Historical information

John Macadam was a Scottish born analytical chemist, medical practitioner and politician. As a student he soon showed a flair for analytical chemistry, and later also studied medicine. He arrived in Melbourne in 1855 to take up an appointment as lecturer in chemistry and natural science at Scotch College, a position he held until 1865.

In 1857 Ferdinand von Mueller named the Macadamia nut after him. He officiated as one of two umpires at one of the earliest recorded games of Australian rules football, between Scotch College and Melbourne Grammar in 1858.

Macadam was appointed government analytical chemist in 1858 and health officer to the City of Melbourne in 1860. He represented Castlemaine in the Legislative Assembly between 1859 and 1864. Appointed secretary of the Royal Society of Victoria in 1860 and vice-president in 1863, he was also the secretary of the exploration committee of the Burke and Wills expedition.

When the Medical School of the University of Melbourne opened in 1862 Macadam was appointed lecturer in chemistry. He was a skilled, popular and eloquent lecturer, learned and generous with his knowledge.

Sadly, just three years later, and aged only 38, he died at sea on the way to give evidence at a murder trial in New Zealand, leaving his widow Elizabeth (n�e Clark), and a son. He was accompanied on that voyage by his assistant, the medical student John Drummond Kirkland, who later became the University?s first Professor of Chemistry.

Born in Ireland, John Drummond Kirkland trained as a chemical analyst through apprenticeship in a medical laboratory in Dublin, before migrating to Australia in 1852 and moving to Melbourne in 1855. While still an undergraduate medical student at the University of Melbourne, he was appointed lecturer in chemistry following the sudden death of John Macadam in 1865. Due to the enthusiastic support of his fellow students this temporary role became a permanent appointment the following year. Kirkland continued his studies, graduating in medicine in 1873 and surgery in 1880. His son, John Booth Kirkland, was appointed as his assistant in 1878, later leading to accusations of nepotism.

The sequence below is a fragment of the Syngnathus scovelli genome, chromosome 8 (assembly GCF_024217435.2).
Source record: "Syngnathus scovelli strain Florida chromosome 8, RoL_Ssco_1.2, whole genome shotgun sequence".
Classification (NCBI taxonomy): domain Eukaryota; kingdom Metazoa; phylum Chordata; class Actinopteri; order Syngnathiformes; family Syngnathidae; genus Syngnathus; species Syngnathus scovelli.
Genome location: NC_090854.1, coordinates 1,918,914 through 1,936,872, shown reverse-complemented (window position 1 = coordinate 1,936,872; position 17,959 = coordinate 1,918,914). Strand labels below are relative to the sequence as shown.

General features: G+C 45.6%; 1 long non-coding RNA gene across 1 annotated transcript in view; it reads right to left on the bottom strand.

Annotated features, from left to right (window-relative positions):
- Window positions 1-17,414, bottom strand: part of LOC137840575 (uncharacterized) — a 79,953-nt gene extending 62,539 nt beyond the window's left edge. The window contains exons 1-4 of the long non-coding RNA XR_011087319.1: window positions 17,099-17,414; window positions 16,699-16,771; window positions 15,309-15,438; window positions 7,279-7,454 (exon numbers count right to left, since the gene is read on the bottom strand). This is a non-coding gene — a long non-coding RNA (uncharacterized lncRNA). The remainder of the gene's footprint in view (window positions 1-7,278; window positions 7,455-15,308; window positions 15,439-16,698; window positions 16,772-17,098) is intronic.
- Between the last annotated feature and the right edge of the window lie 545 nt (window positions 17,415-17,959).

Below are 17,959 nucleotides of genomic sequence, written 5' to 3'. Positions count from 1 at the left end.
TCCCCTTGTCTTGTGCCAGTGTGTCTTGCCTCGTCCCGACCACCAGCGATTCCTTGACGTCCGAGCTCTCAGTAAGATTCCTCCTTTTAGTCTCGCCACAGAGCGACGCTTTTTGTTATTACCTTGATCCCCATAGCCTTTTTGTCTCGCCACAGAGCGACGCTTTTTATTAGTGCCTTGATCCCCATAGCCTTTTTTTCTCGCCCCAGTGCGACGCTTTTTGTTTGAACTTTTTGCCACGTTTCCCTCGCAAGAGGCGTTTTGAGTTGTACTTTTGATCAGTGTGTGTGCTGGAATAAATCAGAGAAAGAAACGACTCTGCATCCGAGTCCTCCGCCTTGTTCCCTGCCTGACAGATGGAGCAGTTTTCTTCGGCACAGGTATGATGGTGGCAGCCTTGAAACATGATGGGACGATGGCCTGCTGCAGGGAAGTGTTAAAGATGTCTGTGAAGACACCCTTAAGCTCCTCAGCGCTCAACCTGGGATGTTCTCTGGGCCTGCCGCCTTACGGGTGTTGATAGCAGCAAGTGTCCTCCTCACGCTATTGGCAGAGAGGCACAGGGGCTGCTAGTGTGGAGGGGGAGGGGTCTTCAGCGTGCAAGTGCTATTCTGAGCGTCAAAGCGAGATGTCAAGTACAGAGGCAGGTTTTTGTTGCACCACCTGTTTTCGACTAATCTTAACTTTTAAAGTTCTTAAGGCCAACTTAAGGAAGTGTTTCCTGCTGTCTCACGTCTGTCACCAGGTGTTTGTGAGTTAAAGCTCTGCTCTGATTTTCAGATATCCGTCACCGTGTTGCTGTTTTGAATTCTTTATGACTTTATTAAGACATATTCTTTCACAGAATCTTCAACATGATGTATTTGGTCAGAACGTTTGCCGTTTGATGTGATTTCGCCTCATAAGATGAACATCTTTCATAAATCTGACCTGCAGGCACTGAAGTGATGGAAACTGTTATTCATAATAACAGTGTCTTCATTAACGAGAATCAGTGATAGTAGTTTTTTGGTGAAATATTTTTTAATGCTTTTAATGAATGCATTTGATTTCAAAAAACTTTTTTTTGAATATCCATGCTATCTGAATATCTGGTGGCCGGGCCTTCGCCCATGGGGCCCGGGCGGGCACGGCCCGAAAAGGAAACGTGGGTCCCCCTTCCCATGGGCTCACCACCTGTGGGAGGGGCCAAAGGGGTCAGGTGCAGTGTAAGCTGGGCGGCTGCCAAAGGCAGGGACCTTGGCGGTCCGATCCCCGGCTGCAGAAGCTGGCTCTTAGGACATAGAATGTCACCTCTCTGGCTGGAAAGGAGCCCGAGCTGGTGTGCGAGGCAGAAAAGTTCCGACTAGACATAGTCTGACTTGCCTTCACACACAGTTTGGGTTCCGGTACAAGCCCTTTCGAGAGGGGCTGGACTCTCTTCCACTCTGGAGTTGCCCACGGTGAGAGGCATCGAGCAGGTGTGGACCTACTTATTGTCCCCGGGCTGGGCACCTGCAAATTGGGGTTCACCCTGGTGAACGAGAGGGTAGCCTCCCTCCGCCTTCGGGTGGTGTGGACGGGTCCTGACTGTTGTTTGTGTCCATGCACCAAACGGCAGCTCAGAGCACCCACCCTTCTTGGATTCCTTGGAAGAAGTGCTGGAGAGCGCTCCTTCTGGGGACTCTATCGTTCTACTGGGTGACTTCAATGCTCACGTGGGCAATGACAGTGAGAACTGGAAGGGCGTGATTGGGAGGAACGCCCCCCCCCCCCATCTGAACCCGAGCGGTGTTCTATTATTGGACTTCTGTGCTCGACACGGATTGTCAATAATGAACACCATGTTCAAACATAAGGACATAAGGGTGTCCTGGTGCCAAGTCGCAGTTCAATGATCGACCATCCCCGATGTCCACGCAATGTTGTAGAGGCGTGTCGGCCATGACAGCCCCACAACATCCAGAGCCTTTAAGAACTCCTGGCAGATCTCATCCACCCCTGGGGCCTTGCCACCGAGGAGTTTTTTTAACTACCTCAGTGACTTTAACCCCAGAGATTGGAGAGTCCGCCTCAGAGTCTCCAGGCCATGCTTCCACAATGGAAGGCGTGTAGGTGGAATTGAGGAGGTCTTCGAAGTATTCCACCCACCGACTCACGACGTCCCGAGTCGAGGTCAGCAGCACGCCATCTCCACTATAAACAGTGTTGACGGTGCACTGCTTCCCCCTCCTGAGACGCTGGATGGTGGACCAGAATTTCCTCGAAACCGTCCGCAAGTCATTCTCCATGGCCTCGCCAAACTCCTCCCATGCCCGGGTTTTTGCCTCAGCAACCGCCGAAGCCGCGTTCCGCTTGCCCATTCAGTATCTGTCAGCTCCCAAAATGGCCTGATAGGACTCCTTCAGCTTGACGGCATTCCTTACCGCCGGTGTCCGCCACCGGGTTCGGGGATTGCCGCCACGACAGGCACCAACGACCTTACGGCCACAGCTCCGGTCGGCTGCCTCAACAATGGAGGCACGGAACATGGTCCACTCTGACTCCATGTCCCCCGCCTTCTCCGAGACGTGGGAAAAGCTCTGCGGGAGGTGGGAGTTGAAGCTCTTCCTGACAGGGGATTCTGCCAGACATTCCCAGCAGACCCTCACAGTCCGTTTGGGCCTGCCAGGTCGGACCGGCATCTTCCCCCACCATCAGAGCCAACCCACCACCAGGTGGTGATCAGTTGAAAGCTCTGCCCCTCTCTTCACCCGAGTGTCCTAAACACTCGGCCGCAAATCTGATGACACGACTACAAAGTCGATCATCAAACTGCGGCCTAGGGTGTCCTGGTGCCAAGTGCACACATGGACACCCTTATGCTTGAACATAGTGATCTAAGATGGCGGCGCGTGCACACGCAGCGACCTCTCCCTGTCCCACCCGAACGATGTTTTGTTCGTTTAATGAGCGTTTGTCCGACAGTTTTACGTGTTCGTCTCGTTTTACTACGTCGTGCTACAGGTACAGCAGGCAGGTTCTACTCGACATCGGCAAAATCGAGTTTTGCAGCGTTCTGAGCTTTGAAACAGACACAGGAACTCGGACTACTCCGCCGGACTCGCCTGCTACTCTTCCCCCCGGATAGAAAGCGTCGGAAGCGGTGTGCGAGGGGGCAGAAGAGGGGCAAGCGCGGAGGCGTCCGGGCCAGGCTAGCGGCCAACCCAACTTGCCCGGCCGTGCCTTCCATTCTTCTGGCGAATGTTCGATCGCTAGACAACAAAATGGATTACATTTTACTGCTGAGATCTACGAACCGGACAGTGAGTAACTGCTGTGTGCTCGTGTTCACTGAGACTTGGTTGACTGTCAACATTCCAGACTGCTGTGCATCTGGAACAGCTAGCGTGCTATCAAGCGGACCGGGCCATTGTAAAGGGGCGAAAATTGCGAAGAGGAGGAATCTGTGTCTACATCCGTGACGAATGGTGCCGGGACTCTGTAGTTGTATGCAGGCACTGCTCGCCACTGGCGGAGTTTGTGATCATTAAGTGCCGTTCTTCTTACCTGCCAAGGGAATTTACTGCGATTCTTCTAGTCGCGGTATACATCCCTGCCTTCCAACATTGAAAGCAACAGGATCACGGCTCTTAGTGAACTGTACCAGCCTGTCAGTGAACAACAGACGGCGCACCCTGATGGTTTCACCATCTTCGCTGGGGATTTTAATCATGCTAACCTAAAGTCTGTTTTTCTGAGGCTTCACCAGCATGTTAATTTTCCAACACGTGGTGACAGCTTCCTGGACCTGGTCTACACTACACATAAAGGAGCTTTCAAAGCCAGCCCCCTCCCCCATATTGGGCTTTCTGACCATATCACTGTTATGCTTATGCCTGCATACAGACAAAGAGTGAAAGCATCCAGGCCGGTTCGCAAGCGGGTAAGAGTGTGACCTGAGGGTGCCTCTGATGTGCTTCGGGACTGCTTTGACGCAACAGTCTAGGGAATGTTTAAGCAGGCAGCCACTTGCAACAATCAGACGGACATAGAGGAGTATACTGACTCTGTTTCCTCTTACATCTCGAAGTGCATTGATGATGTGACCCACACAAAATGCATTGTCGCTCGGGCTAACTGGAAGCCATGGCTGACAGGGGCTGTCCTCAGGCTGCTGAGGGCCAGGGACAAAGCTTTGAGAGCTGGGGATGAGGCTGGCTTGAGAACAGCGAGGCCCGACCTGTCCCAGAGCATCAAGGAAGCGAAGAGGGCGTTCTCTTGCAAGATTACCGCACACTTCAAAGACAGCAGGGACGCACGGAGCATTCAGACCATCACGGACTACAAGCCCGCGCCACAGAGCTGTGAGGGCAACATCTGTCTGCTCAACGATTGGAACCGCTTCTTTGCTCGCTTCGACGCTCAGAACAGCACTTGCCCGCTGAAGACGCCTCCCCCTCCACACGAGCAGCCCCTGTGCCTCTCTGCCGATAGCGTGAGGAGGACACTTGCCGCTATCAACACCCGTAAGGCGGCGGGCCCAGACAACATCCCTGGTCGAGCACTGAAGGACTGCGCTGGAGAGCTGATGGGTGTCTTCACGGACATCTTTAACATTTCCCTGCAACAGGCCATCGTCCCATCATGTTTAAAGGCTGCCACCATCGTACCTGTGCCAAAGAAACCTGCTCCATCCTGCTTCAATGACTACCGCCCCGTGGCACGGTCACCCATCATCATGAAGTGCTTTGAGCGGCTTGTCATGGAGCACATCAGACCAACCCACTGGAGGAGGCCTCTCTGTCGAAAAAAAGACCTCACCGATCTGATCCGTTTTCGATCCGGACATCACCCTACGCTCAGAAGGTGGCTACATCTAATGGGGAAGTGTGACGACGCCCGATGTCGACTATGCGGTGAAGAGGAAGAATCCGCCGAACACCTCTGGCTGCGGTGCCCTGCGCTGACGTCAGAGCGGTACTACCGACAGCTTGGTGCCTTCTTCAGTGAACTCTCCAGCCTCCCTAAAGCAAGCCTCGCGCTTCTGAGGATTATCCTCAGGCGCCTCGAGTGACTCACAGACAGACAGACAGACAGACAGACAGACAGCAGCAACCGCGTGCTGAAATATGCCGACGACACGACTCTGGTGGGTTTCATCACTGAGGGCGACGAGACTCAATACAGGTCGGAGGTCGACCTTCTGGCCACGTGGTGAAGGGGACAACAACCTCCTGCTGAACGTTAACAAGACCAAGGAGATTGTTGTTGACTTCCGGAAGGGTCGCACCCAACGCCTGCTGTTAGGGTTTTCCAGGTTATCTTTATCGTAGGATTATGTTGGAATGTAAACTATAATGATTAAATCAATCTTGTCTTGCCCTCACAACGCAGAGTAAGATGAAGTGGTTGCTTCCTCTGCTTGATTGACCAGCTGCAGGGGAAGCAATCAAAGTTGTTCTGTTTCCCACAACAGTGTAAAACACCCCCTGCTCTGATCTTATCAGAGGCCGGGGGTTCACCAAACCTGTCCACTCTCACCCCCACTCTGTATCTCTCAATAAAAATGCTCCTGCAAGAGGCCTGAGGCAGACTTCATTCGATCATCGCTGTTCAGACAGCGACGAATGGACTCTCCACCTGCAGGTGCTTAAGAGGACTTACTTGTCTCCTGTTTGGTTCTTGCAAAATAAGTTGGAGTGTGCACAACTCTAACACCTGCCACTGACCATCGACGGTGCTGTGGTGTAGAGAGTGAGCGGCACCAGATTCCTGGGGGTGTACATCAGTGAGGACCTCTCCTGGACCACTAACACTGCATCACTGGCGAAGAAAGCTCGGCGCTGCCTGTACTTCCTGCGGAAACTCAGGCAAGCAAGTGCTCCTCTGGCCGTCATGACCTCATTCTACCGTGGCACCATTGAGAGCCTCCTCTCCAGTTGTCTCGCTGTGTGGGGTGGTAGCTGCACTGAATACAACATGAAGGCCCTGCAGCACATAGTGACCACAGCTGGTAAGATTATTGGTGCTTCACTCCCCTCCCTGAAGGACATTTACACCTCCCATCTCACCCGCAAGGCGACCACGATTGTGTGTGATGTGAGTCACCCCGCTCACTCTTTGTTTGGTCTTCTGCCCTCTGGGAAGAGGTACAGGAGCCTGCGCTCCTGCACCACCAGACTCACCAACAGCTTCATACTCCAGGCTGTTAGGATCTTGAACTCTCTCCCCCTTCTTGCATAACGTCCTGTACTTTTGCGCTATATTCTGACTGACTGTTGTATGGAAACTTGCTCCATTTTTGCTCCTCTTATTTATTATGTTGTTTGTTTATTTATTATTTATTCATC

In 1882 John Drummond Kirkland became the University?s first professor of chemistry and metallurgy, continuing until his death in 1885. Today?s researchers use a high performance computing facility named ?Kirkland? after the first Professor of Chemistry at the University of Melbourne.

Chemistry was still controlled by the medical school during Kirkland?s career, but became part of the science degree from 1886, along with the appointment of David Orme Masson as professor. Kirkland struggled for University funding to buy new apparatus. To compensate, he bought much from his own personal funds, including analytical chemistry equipment. Chemistry was first taught at Melbourne in the medical school, located in the area now occupied by Physics and the Ian Potter Museum of Art.

Physical description

Demonstration of combustion Mid 19th century, used by McCoy, MacAdam,and Kirkland